New research has revealed that the landscape around Stonehenge has been continuously occupied for around 10,000 years.
The findings – a series of radio carbon dates from a site 1.5 miles east of the famous prehistoric monument – strengthens the likelihood that the area was of considerable political significance for literally thousands of years before Stonehenge and its neighbouring monuments were built.
The earliest definitive evidence of human activity in the area – dating from around 8000 BC – is from a site 100 metres north of Stonehenge. But now a new series of 11 radio carbon dates reveal that an area 1.5 miles east of the site of Stonehenge was inhabited between 7600 and 4700 BC, during the pre-agricultural ‘Mesolithic’ period. Still standing ancient tombs and other monuments in the Stonehenge landscape date from the subsequent Neolithic, Bronze Age, Iron Age, Romano-British, Anglo-Saxon and later medieval periods – and the nearby small town of Amesbury has existed since at least the 9 century AD.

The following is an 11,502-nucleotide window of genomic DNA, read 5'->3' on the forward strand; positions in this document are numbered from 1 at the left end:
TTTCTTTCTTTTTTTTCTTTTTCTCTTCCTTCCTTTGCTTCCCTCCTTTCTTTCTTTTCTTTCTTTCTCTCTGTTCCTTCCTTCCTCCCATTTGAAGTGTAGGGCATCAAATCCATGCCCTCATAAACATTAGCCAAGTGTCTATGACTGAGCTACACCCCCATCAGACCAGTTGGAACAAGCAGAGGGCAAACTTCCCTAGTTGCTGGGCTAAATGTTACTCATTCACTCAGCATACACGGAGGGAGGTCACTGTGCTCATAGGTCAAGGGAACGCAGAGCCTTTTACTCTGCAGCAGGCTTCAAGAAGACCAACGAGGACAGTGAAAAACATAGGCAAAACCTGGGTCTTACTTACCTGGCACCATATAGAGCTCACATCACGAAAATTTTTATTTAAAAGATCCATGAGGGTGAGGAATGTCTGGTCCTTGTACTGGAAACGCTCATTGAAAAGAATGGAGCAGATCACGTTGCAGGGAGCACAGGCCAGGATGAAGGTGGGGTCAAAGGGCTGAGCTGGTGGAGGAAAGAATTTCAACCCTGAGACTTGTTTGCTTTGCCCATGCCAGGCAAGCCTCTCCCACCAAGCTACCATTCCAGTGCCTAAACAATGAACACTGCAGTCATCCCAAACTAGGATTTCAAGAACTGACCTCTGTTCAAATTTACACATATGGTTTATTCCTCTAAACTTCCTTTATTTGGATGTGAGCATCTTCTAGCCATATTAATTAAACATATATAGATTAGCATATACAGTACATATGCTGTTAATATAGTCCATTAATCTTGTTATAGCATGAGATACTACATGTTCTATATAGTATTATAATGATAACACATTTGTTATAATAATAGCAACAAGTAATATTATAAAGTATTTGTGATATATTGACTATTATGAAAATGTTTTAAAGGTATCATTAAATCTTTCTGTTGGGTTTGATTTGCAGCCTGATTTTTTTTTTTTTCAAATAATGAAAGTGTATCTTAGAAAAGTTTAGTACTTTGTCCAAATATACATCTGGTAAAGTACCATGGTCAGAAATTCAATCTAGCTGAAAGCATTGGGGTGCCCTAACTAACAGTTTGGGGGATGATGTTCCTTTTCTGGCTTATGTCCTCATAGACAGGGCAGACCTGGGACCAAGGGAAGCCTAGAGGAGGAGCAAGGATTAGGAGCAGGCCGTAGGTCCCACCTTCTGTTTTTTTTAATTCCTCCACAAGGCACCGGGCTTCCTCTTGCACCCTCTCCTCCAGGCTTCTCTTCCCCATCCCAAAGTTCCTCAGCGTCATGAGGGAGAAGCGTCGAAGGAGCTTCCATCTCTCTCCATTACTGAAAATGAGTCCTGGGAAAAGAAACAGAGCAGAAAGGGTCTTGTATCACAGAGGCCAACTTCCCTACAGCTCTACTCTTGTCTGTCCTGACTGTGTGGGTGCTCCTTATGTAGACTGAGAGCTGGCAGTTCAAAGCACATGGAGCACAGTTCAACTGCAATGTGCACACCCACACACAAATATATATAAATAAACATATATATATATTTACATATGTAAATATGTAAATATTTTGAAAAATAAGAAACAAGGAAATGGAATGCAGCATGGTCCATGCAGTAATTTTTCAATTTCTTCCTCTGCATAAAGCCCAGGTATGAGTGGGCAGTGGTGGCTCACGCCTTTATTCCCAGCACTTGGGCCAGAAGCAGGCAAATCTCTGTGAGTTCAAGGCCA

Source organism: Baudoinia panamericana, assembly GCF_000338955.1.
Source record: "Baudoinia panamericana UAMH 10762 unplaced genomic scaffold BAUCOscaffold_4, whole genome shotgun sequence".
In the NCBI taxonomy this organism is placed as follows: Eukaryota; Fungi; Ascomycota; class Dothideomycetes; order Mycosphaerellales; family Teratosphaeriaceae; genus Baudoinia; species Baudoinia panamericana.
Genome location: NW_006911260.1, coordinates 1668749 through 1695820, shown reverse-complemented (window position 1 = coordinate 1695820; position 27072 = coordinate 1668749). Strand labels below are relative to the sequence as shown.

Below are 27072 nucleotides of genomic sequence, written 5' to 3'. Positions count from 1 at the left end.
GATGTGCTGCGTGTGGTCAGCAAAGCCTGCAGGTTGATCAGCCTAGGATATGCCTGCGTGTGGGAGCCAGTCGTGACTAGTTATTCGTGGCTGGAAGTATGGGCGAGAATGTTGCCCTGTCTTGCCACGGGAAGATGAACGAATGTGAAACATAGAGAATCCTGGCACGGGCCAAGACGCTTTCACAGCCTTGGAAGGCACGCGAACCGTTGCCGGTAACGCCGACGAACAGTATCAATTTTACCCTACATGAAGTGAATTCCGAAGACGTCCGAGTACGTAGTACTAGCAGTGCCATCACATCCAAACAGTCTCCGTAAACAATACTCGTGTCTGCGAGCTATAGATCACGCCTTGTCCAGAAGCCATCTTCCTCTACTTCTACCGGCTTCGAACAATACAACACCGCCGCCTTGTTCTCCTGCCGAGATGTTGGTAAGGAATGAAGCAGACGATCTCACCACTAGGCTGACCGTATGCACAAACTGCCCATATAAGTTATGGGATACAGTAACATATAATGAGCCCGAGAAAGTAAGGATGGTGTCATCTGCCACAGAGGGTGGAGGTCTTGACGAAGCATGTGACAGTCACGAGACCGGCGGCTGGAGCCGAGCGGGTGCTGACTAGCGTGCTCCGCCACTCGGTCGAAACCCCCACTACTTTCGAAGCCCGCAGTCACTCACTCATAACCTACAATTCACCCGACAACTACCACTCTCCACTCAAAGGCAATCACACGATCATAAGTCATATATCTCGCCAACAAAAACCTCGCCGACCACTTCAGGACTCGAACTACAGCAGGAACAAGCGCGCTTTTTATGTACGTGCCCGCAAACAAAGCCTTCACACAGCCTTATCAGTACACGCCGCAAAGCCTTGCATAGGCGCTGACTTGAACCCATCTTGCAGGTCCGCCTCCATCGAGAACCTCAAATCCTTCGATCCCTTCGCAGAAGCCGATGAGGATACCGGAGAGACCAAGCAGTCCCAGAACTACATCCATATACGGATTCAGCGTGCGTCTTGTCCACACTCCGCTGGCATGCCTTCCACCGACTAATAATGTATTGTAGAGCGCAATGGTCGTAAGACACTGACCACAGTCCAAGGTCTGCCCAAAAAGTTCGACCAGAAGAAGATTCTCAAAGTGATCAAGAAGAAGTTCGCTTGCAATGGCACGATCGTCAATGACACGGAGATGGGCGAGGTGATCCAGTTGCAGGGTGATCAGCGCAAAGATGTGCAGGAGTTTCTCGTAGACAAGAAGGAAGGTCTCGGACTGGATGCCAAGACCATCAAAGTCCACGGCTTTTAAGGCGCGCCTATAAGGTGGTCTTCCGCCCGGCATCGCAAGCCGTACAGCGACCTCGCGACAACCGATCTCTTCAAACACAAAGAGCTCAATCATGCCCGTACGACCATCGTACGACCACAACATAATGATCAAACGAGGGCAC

The newly dated Mesolithic site, 1.5 miles east of Stonehenge, was located around a spring. So far archaeologists – led by David Jacques of the University of Buckingham – have found more than 4000 stone tools and over 1000 bones from animals slaughtered for food there. Evidence has also been discovered suggesting that large scale feasting around very substantial camp fires was taking place at the site.
“The area was clearly a hub point for people to come to from many miles away and in many ways was a forerunner for what later went on in Stonehenge itself,” said Mr. Jacques.
Some evidence suggests that the site may have had ritual significance. It is also likely that the Mesolithic site (originally a series of large timber posts) just north of Stonehenge also had a religious role. Combined, both these Mesolithic sites may help to explain why the area became ritually and politically so important and therefore why Stonehenge itself was ultimately built there.